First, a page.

As was anticipated, and despite the fears manifest in Tuesday, Portugal did not run into any trouble with its sale of 1.25 billion euros of government debt this morning. In fact, yields on its ten-year instruments declined to 6.71% (albeit the 2014 issues’ yields did climb to 5.39%), as the country exhibited a continuing ability to tap the financial markets for funding.
On the other side of the European spectrum of conditions, we have Germany. The country just reported its most robust rate of economic growth since reunification. German GDP expanded at a 3.6% pace in 2010, just one year after it experienced a sizeable slump. Exports surged 14.2% and imports rose 13% last year.
Something else, other than Germany’s core EU economic leadership, or the perceived ability of Spain and other, more ‘peripheral’ EU nations to access debt markets is also at work here; it is the fact that there is an obvious recent leaning towards supporting such countries and buying their hitherto ‘loathsome’ (in the eyes of some) debt offerings. China and Japan have, just recently, both announced not only verbal support for EU sovereign paper, but the intent to buy sizeable amounts of same in the future.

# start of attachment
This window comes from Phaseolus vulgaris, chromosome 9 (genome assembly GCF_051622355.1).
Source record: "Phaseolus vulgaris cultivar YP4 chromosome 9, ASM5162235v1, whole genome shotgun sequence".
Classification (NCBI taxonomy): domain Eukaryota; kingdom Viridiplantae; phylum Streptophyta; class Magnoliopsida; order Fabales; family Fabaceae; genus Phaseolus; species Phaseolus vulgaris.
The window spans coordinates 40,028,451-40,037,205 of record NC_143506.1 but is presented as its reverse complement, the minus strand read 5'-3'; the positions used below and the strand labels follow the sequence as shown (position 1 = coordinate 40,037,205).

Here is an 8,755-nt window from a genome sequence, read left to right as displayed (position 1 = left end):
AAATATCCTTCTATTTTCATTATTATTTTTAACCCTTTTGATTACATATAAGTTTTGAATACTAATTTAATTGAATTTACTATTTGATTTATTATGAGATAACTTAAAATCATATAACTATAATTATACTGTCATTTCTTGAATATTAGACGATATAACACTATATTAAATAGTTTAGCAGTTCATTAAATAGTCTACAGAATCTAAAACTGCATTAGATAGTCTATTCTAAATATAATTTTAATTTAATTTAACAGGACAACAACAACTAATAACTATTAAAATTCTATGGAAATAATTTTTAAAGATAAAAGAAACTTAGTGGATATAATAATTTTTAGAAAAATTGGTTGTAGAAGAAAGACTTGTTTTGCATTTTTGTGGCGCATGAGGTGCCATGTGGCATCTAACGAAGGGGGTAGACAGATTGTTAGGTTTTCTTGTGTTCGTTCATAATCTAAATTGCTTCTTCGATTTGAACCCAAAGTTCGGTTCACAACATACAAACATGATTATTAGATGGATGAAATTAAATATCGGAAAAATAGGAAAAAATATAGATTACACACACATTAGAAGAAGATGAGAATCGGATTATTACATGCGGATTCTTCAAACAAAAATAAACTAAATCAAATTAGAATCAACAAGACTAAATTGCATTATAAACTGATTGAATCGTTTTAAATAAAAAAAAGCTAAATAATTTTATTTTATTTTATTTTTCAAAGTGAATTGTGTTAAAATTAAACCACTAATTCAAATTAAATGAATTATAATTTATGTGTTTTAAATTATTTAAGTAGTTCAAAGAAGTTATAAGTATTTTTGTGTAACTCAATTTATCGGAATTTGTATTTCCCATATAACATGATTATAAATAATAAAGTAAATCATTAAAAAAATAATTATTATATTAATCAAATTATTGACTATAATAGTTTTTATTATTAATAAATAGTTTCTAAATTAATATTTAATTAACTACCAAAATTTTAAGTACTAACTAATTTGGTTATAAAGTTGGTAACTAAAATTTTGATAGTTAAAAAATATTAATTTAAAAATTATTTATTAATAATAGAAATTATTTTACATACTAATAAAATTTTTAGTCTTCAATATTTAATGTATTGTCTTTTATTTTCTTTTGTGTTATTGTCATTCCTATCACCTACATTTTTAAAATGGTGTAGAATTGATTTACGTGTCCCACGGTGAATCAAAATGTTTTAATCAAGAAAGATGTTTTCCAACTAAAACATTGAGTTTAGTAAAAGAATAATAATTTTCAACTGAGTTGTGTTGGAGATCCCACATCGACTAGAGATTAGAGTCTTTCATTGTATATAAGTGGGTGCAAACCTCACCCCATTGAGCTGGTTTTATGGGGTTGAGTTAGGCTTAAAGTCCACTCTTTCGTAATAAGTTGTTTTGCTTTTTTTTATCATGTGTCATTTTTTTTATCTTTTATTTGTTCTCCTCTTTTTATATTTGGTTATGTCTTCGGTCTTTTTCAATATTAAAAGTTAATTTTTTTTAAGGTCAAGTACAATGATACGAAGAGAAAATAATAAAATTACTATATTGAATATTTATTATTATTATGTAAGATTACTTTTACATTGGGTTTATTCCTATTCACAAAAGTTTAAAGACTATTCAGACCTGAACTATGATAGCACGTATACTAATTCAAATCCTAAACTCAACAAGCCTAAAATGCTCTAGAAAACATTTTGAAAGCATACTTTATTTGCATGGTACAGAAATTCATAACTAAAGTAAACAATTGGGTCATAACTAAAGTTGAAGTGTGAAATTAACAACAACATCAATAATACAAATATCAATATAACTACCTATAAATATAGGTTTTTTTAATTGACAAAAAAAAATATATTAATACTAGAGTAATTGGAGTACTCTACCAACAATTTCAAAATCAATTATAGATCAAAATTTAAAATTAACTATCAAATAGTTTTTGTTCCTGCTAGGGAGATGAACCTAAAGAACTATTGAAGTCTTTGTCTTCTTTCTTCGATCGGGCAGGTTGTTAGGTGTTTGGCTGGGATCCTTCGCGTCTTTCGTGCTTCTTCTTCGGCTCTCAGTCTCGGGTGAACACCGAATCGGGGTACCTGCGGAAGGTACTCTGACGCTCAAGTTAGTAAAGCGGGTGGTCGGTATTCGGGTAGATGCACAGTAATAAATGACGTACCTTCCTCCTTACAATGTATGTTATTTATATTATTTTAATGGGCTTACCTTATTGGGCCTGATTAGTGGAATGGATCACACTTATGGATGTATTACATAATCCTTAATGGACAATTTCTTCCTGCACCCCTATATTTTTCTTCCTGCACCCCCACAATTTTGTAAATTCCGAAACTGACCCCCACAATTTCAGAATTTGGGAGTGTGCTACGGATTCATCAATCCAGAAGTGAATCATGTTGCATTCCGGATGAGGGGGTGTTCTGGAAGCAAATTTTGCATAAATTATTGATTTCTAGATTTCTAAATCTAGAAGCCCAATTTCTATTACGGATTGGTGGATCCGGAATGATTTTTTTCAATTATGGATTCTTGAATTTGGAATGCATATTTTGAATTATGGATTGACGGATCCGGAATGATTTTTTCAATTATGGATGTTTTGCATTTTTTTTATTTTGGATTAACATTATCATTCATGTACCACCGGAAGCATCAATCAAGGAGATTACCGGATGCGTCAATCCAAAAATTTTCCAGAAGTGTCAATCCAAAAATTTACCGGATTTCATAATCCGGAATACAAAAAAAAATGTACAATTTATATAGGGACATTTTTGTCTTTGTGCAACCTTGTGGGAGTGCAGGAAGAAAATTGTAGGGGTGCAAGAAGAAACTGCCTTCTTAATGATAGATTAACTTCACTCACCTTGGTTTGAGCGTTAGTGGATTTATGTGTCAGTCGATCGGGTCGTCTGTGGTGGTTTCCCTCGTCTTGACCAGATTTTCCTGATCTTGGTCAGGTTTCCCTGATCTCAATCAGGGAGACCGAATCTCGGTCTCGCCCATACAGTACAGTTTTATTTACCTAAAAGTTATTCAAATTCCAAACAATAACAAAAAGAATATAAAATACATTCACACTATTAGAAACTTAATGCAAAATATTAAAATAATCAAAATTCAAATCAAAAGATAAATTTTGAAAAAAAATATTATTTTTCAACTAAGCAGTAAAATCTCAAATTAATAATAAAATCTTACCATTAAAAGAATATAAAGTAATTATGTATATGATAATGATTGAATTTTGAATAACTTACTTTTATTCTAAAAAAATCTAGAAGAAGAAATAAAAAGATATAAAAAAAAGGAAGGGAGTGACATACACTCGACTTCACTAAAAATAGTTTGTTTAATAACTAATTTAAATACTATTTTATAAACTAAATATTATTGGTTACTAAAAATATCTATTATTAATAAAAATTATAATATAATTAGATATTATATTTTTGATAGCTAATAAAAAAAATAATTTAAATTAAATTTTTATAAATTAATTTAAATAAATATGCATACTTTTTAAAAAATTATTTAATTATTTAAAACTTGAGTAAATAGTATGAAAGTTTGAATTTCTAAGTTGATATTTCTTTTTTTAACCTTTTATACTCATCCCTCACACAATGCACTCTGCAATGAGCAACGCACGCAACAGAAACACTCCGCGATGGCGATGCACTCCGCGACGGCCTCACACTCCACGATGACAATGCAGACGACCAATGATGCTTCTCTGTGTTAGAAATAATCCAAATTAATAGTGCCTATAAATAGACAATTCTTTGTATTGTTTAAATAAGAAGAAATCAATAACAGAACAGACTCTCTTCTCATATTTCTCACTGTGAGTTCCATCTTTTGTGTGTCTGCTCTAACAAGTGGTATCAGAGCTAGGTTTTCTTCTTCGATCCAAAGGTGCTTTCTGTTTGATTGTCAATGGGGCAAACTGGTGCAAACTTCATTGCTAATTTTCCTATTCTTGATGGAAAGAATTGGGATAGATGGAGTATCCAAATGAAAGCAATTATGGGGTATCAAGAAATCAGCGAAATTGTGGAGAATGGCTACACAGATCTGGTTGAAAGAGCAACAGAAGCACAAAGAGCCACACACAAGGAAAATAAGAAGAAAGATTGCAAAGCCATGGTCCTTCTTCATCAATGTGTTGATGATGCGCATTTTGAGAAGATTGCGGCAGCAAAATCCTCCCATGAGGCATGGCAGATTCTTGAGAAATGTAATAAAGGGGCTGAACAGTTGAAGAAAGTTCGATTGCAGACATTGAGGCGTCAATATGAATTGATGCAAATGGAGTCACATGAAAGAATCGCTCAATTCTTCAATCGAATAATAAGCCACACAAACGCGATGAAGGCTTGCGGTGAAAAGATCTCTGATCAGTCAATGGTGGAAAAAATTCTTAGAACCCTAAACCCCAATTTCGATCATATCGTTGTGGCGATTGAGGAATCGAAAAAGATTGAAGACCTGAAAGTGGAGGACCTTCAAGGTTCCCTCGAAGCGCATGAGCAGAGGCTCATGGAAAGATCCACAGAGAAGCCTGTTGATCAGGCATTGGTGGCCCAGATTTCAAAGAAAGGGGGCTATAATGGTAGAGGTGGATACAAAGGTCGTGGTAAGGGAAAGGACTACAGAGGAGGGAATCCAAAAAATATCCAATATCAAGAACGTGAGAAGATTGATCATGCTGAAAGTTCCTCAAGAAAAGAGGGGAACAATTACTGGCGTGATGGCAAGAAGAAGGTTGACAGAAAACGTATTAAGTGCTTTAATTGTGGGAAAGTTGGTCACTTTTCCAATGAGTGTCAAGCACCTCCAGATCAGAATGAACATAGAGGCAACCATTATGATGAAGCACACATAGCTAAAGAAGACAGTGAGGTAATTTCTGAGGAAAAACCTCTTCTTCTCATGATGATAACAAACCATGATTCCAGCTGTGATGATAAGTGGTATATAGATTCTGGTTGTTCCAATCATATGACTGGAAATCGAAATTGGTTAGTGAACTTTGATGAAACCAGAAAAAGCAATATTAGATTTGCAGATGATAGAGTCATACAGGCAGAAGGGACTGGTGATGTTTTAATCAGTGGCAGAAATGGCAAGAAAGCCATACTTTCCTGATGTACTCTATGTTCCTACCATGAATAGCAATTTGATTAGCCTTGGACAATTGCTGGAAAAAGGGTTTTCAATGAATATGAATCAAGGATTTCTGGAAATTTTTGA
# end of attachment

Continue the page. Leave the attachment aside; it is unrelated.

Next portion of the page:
Such willingness on the part of Asian nations to soak up certain EU bonds is also being bolstered by the European Commission’s recommendations on additional budget-cutting measures for the region’s governments. Other signs of the ‘right kind’ were also given by Belgium this morning, as it chose not to …waffle any longer and announced that its budget deficits could fall to under 4% of GDP in 2011.